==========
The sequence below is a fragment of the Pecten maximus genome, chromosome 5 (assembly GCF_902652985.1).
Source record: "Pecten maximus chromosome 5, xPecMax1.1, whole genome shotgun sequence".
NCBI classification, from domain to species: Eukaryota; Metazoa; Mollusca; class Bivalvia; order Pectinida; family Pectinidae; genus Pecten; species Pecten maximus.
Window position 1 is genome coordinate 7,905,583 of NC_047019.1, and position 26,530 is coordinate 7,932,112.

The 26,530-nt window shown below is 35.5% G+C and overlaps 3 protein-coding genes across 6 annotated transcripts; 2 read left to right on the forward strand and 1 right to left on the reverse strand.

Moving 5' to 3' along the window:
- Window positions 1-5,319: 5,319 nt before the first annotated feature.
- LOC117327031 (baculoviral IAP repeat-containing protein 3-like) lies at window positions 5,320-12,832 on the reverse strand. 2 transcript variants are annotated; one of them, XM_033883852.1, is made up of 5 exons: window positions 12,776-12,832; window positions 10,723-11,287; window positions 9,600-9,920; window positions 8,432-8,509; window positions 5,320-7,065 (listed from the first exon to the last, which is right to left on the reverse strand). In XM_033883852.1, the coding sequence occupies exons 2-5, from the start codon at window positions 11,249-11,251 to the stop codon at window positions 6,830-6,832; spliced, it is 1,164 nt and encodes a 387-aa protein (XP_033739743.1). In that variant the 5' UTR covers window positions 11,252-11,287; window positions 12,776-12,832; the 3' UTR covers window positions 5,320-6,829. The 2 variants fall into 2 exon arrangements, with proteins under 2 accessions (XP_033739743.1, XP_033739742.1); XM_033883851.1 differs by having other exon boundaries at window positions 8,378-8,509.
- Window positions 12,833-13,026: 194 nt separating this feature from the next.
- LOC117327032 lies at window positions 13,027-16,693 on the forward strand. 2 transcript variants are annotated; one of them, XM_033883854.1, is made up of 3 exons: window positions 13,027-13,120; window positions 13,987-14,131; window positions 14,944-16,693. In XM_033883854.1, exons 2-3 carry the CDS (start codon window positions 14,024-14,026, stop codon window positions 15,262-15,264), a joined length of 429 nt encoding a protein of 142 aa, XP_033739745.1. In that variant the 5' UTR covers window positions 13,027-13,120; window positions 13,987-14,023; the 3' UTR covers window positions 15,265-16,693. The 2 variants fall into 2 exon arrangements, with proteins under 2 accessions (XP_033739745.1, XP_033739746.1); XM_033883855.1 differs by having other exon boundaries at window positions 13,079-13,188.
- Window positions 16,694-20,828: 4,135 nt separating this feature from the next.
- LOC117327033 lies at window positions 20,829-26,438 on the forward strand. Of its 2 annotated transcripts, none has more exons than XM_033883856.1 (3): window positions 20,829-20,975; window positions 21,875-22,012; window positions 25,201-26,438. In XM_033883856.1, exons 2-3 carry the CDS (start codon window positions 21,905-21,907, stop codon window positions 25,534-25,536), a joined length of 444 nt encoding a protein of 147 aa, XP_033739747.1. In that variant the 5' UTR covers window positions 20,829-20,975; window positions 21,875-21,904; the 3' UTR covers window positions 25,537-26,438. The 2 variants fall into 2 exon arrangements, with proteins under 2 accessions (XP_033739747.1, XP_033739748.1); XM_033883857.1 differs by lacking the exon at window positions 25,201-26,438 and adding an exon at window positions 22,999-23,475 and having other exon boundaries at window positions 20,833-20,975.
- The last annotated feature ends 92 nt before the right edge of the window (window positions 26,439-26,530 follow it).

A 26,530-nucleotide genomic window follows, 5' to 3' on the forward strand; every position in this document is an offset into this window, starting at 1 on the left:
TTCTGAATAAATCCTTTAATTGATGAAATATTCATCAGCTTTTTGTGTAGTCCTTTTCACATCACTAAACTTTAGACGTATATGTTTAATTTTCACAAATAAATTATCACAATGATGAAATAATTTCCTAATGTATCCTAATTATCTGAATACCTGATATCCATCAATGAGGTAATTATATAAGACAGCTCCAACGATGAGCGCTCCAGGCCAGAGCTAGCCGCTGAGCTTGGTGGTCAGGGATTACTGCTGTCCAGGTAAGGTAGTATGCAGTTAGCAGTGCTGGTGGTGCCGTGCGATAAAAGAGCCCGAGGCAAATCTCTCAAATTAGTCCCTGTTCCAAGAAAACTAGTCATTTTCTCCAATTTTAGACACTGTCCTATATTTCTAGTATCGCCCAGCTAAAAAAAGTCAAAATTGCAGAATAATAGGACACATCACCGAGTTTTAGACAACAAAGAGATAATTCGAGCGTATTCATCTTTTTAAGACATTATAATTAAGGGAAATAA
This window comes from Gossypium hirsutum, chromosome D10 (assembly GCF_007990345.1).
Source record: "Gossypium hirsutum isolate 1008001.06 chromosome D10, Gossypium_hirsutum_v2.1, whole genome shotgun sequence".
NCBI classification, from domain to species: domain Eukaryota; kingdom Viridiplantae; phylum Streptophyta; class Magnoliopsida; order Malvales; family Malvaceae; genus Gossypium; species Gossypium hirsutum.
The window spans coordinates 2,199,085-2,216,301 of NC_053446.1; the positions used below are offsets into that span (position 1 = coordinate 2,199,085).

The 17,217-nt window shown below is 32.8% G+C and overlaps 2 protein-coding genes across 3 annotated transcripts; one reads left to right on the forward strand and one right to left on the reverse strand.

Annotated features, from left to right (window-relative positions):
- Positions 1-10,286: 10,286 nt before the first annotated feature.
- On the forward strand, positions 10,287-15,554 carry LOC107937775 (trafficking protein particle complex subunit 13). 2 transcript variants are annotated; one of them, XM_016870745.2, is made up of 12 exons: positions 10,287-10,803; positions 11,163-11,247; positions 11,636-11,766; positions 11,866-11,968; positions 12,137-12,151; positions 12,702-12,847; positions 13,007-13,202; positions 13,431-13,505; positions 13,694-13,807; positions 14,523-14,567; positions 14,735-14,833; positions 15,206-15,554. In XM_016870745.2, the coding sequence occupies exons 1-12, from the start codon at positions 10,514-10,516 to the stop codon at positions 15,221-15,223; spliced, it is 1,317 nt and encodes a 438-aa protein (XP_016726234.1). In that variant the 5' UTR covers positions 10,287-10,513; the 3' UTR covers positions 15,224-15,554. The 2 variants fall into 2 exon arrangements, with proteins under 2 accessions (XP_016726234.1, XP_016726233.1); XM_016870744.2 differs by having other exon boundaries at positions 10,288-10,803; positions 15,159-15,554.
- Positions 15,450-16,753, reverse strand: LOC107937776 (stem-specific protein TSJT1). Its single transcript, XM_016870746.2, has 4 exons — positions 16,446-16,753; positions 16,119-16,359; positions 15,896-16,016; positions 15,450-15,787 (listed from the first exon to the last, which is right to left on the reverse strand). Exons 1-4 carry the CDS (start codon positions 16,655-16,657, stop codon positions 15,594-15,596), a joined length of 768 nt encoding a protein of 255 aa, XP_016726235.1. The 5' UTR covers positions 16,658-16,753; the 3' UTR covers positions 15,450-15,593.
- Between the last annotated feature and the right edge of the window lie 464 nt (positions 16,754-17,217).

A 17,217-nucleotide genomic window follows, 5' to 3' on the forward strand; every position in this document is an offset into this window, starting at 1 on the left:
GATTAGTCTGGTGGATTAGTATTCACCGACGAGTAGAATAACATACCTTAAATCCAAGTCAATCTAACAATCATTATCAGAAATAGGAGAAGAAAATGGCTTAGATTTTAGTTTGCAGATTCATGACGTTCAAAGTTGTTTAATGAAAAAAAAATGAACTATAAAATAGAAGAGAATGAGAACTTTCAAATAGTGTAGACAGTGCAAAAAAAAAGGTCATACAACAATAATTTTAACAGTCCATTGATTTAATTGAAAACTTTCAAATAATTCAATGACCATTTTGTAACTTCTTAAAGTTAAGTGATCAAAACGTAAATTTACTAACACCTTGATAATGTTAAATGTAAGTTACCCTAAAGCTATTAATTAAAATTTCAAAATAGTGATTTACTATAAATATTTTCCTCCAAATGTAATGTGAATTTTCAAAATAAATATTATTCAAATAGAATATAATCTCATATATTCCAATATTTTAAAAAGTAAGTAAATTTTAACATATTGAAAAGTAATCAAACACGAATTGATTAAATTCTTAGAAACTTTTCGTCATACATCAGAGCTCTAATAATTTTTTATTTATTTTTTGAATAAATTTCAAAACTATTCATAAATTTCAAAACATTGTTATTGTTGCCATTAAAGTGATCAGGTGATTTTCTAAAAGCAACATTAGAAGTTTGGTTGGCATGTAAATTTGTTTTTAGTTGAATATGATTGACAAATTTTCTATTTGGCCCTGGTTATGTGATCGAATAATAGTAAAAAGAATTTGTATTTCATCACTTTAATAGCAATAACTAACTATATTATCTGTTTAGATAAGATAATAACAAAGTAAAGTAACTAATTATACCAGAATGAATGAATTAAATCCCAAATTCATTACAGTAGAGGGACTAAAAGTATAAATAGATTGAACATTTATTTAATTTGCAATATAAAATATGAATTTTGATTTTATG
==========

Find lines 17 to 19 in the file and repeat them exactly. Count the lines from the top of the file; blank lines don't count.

Source record: "Gossypium hirsutum isolate 1008001.06 chromosome D10, Gossypium_hirsutum_v2.1, whole genome shotgun sequence".
NCBI classification, from domain to species: domain Eukaryota; kingdom Viridiplantae; phylum Streptophyta; class Magnoliopsida; order Malvales; family Malvaceae; genus Gossypium; species Gossypium hirsutum.
The window spans coordinates 2,199,085-2,216,301 of NC_053446.1; the positions used below are offsets into that span (position 1 = coordinate 2,199,085).